Volume 3, Number 3, May 2003
Conflict Resolver to
Conflict Creator: Thoughts on Writing Mediation Roleplays
I knew that I had to do something to help me balance the
information in the descriptions. I did not want to give too
much information so that the actors were simply reading the
lines; yet I did not want to give so little information that
the roleplay had holes in it too big to fill by improvisation.
I wanted the actors to be able to read them and, for the duration
of the roleplay, to adapt their thinking and attitude to the
dispute and feel comfortable taking responsibility for managing
Roleplays should be about issues that actually happen to
real people in real life. They can range from simple problems
dealing with a car repair or store purchase to more diverse
issues such as race, dating, or internal family matters. It
helped me to pattern the roleplays after real experiences.
Whether they were disputes that I was personally involved
in or disputes that I was merely aware of, I used them to
my advantage. I used them to help me concentrate on gathering
just the facts of the dispute with a little bit of feelings
and personal thoughts intertwined. I wanted the history of
the issue but not so much that the parties could not concentrate
on the present and the future. It was my job to write a roleplay
that was not so rigid that it could not move, yet not so flexible
that it could bend, twist and turn with little effort.
I tried to write the roleplays so that the actors can have
concrete answers as to what their position is, but to feel
comfortable making concessions that deviate from their position
if it seems to be in their best interest. I tried not to write
roleplays that left more questions than answers as to what
the facts and what the ultimate goals are. I tried not to
write roleplays that were confusing. I recognize that it is
hard enough for experienced mediators to organize a chaotic
argument; I did not want to frighten new students –
who are possibly wide eyed and excited and usually very nervous
at having their first chance to act as a mediator.
As I stated earlier, paying attention to gender is important
when writing a roleplay. I was encouraged to write them as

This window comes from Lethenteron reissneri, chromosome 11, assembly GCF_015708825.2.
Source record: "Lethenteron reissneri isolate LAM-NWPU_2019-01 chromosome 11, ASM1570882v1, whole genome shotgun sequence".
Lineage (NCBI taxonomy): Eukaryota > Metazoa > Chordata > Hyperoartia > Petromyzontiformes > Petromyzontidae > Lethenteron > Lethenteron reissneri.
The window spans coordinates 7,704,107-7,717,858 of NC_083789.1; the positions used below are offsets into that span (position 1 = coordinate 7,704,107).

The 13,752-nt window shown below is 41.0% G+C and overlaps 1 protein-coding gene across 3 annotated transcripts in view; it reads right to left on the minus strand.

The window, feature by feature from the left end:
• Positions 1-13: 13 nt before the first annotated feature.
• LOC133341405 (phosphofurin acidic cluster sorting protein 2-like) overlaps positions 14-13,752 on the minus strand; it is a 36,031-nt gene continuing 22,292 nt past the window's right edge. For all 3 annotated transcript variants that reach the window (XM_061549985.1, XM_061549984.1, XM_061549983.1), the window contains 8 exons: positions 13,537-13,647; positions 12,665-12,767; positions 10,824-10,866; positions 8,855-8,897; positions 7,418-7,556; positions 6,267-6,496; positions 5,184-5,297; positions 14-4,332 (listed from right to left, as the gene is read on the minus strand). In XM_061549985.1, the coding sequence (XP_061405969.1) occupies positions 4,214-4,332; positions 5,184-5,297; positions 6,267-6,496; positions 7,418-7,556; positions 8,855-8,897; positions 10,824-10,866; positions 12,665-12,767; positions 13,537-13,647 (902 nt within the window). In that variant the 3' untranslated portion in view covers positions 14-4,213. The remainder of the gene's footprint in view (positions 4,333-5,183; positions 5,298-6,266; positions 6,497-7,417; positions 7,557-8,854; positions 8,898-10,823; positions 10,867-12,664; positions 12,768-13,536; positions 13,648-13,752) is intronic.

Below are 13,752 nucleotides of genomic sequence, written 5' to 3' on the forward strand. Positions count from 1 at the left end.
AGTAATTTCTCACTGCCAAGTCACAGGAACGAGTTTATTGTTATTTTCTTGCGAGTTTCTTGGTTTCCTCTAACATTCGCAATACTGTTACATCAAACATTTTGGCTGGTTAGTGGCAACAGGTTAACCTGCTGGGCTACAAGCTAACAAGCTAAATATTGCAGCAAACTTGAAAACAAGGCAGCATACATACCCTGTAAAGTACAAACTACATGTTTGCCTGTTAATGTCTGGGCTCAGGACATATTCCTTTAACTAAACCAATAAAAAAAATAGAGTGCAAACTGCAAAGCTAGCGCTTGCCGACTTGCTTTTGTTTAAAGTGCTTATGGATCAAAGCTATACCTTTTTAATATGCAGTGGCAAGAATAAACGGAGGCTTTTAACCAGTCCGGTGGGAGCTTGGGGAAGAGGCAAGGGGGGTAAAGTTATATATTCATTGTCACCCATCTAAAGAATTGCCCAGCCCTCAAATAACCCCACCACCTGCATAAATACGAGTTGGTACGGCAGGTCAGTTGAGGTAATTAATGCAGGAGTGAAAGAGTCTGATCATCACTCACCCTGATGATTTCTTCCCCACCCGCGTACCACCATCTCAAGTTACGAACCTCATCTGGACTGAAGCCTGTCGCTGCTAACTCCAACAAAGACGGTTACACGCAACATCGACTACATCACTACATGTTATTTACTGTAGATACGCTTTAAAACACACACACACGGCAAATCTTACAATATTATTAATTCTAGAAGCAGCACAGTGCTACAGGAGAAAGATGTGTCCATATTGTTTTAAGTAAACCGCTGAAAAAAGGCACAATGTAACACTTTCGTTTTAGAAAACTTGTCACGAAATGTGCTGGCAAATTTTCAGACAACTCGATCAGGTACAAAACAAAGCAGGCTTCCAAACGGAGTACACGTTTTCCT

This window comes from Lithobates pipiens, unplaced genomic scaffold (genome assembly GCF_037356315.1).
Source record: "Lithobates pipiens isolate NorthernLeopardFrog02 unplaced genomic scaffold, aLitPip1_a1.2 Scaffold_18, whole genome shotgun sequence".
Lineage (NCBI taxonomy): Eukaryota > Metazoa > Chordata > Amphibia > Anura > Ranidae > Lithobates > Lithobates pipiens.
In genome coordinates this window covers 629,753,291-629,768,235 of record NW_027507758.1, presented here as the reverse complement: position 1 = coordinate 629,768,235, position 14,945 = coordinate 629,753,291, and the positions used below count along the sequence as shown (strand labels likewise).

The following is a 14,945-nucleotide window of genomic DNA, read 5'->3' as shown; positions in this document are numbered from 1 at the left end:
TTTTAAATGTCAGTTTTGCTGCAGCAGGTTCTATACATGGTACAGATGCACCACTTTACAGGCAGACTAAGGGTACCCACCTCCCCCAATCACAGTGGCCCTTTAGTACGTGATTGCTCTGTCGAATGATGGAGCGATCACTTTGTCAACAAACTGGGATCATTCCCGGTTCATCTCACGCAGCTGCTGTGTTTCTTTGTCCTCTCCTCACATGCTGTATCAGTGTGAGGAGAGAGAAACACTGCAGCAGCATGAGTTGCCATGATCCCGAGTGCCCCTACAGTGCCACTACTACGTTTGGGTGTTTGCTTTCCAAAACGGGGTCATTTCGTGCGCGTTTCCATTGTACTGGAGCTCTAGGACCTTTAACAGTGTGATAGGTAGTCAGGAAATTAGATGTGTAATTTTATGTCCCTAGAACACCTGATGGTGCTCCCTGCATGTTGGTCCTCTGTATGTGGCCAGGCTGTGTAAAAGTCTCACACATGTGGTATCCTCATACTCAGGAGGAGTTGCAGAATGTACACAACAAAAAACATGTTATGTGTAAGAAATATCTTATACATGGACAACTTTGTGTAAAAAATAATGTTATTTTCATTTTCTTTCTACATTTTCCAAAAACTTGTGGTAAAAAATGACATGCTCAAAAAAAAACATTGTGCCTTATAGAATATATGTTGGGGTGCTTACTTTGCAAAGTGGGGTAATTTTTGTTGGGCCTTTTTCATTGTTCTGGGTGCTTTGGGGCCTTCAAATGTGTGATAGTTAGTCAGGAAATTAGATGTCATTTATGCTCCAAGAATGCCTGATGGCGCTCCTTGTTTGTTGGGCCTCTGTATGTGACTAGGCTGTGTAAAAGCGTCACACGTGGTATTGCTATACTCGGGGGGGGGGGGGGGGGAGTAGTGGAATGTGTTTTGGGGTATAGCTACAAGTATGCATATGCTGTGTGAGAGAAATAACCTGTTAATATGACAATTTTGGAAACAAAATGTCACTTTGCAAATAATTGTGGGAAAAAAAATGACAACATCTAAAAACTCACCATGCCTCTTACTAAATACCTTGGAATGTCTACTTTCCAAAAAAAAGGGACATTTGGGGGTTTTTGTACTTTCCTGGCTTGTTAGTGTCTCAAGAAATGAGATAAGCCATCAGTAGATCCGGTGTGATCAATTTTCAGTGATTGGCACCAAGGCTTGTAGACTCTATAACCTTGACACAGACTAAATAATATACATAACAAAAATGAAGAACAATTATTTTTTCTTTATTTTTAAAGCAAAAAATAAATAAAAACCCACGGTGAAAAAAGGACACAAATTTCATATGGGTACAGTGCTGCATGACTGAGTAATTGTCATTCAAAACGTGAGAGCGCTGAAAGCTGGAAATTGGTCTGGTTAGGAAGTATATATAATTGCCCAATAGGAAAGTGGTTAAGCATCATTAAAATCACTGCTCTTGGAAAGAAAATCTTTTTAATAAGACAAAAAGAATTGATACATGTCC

gender neutral, and at times I found it difficult to do so.
Sometimes I had ideas that I created specifically for one
gender or the other. But I also understood that limiting the
roles to either male or female also limits the projects that
it will be useful for.
Roleplays should be written to include a little difficulty
between the parties, because these difficult moments are what
mediators need to sharpen their skills in creating an environment
of peace and cooperation out of anger and hostility. I have
learned that in order to know how to handle disputants while
sitting in the mediator seat, it is important for a mediator
in training to know what it is like to be a disputant. Participating
in a good roleplay is a wonderful way to gain this experience.
Although success rates are not the most important factor
in being a mediator, I have been successful in helping others
walk away from the table satisfied with their decision. I
have mediated disputes that ended with the parties saying
goodbye with a handshake when they were saying hello with
a snarl. I have also mediated disputes that ended with the
parties walking out exactly as they walked in. However, since
mediating my first session, I cannot recall a single mediation
where I have felt uncomfortable with my behavior as a mediator.
I owe a portion of my confidence to the roleplays that I have
had the fortune of using as practice tools. And in reflecting
on how roleplays have helped me to become a skilled mediator,
I tried to write mine in such a way that they would be effective
practice tools for the upcoming group of conflict resolvers.
I recommend that potential roleplay authors take a look through
the searchable roleplay collection found at the Conflict Management
in Higher Education Resource Center in the online skill training
complex. Link to the Campus-adr
Training Center for ideas and inspiration. The cases I
wrote are now included in this collection. Perhaps you might
just want to join me as an author and help build the collection!